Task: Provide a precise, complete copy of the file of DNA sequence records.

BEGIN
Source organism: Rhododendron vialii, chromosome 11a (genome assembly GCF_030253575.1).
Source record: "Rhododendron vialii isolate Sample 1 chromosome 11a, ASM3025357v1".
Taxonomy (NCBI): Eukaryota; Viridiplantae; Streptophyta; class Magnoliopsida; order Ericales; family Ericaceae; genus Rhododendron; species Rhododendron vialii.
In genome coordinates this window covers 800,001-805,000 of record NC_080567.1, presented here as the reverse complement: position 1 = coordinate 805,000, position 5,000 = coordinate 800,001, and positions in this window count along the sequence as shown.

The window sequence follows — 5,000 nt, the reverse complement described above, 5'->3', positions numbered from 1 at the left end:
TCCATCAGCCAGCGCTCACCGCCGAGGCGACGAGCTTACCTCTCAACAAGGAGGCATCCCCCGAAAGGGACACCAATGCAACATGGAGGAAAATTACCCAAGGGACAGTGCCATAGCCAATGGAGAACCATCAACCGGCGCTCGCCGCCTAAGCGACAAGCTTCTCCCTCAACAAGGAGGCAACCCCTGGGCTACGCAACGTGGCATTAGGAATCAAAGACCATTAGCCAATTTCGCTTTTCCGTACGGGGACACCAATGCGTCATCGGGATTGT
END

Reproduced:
Source organism: Rhododendron vialii, chromosome 11a (genome assembly GCF_030253575.1).
Source record: "Rhododendron vialii isolate Sample 1 chromosome 11a, ASM3025357v1".
Taxonomy (NCBI): Eukaryota; Viridiplantae; Streptophyta; class Magnoliopsida; order Ericales; family Ericaceae; genus Rhododendron; species Rhododendron vialii.
In genome coordinates this window covers 800,001-805,000 of record NC_080567.1, presented here as the reverse complement: position 1 = coordinate 805,000, position 5,000 = coordinate 800,001, and positions in this window count along the sequence as shown.

The window sequence follows — 5,000 nt, the reverse complement described above, 5'->3', positions numbered from 1 at the left end:
TCCATCAGCCAGCGCTCACCGCCGAGGCGACGAGCTTACCTCTCAACAAGGAGGCATCCCCCGAAAGGGACACCAATGCAACATGGAGGAAAATTACCCAAGGGACAGTGCCATAGCCAATGGAGAACCATCAACCGGCGCTCGCCGCCTAAGCGACAAGCTTCTCCCTCAACAAGGAGGCAACCCCTGGGCTACGCAACGTGGCATTAGGAATCAAAGACCATTAGCCAATTTCGCTTTTCCGTACGGGGACACCAATGCGTCATCGGGATTGT